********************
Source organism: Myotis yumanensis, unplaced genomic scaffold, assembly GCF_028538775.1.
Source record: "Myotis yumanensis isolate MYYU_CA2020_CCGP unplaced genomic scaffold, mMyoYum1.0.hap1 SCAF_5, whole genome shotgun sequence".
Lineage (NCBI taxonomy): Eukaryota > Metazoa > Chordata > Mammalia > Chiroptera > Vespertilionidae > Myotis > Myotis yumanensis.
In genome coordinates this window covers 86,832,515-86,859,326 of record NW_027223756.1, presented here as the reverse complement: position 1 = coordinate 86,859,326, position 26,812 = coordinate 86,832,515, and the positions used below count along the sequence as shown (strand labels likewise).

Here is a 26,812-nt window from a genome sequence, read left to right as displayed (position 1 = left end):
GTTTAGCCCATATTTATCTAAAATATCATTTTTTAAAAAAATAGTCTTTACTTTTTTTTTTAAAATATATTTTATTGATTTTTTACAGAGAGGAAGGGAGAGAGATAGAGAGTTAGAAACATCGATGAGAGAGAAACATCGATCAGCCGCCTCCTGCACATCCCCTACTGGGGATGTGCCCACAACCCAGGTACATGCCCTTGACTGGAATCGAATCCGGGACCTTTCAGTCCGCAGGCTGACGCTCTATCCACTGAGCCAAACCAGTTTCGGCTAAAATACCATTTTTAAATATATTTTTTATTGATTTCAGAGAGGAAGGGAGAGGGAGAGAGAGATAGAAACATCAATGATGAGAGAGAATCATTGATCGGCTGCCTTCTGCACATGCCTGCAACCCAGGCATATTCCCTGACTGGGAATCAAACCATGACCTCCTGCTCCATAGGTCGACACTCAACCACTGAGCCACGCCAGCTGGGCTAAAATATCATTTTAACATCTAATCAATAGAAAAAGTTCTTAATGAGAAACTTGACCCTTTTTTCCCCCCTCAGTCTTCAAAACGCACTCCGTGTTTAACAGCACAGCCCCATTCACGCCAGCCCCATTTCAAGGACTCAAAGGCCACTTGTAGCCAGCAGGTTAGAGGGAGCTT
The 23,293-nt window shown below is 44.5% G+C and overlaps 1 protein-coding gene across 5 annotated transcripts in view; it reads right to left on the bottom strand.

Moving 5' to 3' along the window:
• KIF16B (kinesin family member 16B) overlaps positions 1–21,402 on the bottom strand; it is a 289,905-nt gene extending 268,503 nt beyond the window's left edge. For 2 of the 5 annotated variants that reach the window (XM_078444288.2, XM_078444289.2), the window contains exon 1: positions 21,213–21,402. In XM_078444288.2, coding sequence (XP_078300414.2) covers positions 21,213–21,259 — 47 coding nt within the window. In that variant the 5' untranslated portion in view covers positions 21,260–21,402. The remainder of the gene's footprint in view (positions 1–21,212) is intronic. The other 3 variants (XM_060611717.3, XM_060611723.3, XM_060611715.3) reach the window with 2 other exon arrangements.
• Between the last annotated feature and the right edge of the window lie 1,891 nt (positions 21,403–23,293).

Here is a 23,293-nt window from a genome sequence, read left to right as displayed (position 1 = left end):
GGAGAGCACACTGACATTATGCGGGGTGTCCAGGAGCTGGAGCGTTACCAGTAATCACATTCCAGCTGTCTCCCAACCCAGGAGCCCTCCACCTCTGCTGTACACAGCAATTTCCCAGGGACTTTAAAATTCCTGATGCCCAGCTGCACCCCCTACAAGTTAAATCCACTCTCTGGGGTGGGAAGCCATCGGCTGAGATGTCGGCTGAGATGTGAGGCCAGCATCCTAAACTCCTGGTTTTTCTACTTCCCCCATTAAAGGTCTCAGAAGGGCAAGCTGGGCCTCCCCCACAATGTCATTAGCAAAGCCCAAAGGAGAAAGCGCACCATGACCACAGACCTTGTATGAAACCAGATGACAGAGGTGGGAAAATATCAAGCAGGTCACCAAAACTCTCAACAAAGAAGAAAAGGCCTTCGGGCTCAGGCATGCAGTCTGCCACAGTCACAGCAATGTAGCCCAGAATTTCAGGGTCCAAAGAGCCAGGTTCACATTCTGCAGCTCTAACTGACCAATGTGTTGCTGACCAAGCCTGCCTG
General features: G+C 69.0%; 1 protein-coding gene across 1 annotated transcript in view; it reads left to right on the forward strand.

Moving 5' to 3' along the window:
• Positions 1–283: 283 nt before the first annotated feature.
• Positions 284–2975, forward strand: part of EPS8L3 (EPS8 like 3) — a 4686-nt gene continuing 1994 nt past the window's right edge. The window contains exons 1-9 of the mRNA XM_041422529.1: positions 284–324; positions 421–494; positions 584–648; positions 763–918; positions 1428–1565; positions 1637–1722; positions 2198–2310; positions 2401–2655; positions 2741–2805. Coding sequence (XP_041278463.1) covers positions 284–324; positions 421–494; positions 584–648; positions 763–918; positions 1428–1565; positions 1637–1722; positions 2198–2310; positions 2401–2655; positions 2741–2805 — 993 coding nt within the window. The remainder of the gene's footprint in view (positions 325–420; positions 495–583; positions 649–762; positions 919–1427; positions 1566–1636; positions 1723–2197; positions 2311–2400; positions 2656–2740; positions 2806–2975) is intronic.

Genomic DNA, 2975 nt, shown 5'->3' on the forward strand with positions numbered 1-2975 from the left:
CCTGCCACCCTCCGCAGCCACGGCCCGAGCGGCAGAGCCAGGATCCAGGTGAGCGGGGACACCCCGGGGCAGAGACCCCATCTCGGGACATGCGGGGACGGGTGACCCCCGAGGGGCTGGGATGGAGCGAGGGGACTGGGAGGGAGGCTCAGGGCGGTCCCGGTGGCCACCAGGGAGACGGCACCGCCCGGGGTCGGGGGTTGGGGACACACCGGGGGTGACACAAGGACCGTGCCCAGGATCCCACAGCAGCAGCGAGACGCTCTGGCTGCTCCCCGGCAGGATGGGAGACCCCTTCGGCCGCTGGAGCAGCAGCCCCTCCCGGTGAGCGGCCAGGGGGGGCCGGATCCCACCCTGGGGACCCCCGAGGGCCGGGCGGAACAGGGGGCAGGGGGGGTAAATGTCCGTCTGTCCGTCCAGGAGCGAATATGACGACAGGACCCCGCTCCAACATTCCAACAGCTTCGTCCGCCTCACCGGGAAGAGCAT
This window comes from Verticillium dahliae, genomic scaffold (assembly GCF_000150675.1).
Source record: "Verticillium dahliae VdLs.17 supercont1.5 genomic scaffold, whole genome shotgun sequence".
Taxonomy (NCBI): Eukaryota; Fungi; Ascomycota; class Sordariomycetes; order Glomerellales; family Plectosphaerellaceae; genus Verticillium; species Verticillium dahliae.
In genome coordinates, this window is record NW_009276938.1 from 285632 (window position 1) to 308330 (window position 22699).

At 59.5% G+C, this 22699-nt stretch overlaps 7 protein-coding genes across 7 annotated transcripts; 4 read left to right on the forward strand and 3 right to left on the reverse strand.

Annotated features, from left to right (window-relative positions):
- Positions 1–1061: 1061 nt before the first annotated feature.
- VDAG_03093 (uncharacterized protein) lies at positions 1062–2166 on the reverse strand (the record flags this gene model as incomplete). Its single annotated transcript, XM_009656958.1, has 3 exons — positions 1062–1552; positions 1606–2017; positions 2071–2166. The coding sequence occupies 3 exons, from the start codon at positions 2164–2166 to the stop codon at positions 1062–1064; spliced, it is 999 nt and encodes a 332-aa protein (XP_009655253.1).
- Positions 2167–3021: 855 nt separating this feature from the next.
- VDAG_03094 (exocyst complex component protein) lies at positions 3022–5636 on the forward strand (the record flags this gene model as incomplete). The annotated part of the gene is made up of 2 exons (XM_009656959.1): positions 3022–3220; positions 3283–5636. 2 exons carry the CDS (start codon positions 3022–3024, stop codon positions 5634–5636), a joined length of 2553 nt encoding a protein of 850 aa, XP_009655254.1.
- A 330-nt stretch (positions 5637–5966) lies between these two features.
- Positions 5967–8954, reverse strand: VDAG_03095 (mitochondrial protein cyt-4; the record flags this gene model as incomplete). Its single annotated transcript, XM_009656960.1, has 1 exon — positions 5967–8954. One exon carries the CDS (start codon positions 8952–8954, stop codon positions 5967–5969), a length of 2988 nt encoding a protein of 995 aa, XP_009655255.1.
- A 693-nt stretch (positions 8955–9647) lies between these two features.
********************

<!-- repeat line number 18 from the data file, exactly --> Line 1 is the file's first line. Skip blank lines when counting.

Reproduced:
CCTGCCACCCTCCGCAGCCACGGCCCGAGCGGCAGAGCCAGGATCCAGGTGAGCGGGGACACCCCGGGGCAGAGACCCCATCTCGGGACATGCGGGGACGGGTGACCCCCGAGGGGCTGGGATGGAGCGAGGGGACTGGGAGGGAGGCTCAGGGCGGTCCCGGTGGCCACCAGGGAGACGGCACCGCCCGGGGTCGGGGGTTGGGGACACACCGGGGGTGACACAAGGACCGTGCCCAGGATCCCACAGCAGCAGCGAGACGCTCTGGCTGCTCCCCGGCAGGATGGGAGACCCCTTCGGCCGCTGGAGCAGCAGCCCCTCCCGGTGAGCGGCCAGGGGGGGCCGGATCCCACCCTGGGGACCCCCGAGGGCCGGGCGGAACAGGGGGCAGGGGGGGTAAATGTCCGTCTGTCCGTCCAGGAGCGAATATGACGACAGGACCCCGCTCCAACATTCCAACAGCTTCGTCCGCCTCACCGGGAAGAGCAT